It’s been a yucky couple of weeks. I am ill! I have strep throat and I am a lousy patient and I am taking to my bed at the slightest opportunity to suffer not very silently under the quilt. It is years since I was properly ill, I get lots of bumps and bruises from clumsily falling over stuff or down stuff or into stuff but I rarely actually get ill.
I like to think this is because of the healthy Mediterranean diet of home cooked fresh food rich in olive oil and bursting with vitamins but more likely it is because I never go anywhere where there are crowds of infectious people!
Being ill in a Turkish village tends to be a community thing and as soon as the neighbours discovered I was “hasta” they arrived with remedies and advice. I was roundly chided for not wearing several pairs of socks, not wearing a scarf and I was force fed vile herbal medicine.
Village wives believe that drafts can kill you, almost instantly, and wandering around in bare feet is tantamount to suicide and only the truly irresponsible would go without a scarf indoors in February. They treat me like some kind of idiot savant, they assume I am educated and clever because I am from the west but I obviously have as much common sense as a kidney bean and they wonder how I have managed to live so long when I don’t know the slightest thing about keeping myself healthy.
As they point at my horny little bare feet and loudly tut at me I feel about five years old again and I can hear my Gran ominously muttering “Cast not a clout before May is out” as she muffling me in itchy vests and shrunken woolly jumpers and strangulating scarves just to go outside and play in the sun.To save me from imminent death Neighbours daughter is sent into the hills to immediately find the best herbal remedy and within short order I am presented with various bits of foliage and detailed instructions on how to prepare them. Sage is to be used for tea, one sprig of sage in a tea glass with boiling water, allow it to steep and then drink whilst hot and do this three times a day. I am more confused by the instructions that accompany the bowl of leaves and blossom that I eventually identify as Linden but I promise to do whatever it is they are trying to tell me.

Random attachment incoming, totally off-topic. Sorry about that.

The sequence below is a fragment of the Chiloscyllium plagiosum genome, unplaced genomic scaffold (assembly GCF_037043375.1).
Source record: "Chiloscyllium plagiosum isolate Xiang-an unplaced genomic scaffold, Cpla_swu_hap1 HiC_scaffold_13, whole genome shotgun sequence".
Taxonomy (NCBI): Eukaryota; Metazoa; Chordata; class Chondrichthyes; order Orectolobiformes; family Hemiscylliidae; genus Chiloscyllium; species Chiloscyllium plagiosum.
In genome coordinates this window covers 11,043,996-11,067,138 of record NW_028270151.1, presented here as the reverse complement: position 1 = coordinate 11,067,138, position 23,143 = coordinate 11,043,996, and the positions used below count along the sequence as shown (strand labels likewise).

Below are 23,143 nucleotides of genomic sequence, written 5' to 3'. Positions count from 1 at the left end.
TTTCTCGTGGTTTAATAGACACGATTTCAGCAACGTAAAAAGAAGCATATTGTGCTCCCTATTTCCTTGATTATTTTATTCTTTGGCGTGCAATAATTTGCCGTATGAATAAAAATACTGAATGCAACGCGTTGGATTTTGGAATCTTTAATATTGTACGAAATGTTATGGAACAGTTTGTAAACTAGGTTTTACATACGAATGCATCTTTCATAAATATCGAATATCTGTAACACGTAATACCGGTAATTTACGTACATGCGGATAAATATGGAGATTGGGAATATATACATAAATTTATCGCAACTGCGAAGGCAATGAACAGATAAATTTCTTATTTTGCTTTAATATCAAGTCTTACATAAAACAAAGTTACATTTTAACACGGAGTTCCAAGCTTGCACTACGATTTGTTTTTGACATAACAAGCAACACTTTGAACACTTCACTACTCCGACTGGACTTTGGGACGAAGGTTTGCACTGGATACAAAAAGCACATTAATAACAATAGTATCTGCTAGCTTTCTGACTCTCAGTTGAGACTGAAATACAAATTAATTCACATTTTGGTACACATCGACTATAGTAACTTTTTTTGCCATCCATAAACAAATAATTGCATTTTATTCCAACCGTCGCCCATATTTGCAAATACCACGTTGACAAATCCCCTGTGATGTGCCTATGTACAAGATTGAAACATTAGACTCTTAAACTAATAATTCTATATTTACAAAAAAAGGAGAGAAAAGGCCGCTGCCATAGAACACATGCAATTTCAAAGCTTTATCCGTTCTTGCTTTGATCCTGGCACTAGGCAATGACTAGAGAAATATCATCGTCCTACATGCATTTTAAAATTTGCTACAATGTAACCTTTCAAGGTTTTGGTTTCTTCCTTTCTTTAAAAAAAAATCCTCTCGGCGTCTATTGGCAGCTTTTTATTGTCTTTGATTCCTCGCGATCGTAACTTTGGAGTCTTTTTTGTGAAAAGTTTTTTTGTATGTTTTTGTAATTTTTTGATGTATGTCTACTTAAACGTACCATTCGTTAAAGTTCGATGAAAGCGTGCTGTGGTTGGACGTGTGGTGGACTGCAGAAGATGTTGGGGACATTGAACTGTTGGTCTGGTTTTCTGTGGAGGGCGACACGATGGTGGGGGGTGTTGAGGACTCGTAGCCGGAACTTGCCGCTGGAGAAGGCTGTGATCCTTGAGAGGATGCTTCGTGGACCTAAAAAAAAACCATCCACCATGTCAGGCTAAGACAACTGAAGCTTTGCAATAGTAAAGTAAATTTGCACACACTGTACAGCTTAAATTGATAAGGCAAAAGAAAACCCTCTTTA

Surreptitiously, as I don’t want to appear ungrateful, I send Nick off to the pharmacy for a serious course of antibiotics.A bit of research online and I discover the Linden Blossom should be made into an infusion and is supposed to be good for everything from hypertension to fever to stomach acid. Sounds like a universal panacea to me and rather unlikely but it doesn’t taste as vile as the sage tea. I drink it to keep the neighbours happy.
The neighbours very kindly bring delicious food gifts over the next few days which Nick scoffs and I can’t swallow and every time they visit I guiltily tuck my bare feet under my skirt and pretend to be getting better.Ten days in I still feel pretty vile despite herbal interventions and antibiotic overload but I feel more cheerful today as when I woke up I could see from my bedroom window the first cherry tree in blossom at the edge of the forest. It is the same tree that blooms first every year, behind the mosque, right where the village meets the pine trees and over night it seems it has gone from bare branches to clouds of pink tinged blossom, stylised as a Japanese painting, softly encouraging Spring to sweep over the valley. That alone was more of a tonic than any sage tea!
PS Lady from Brighton who sent me an email last night – I think you must have made a mistake with your email address because my replies are bouncing back. Please could you resend me your message. Thanks so much 🙂 Karen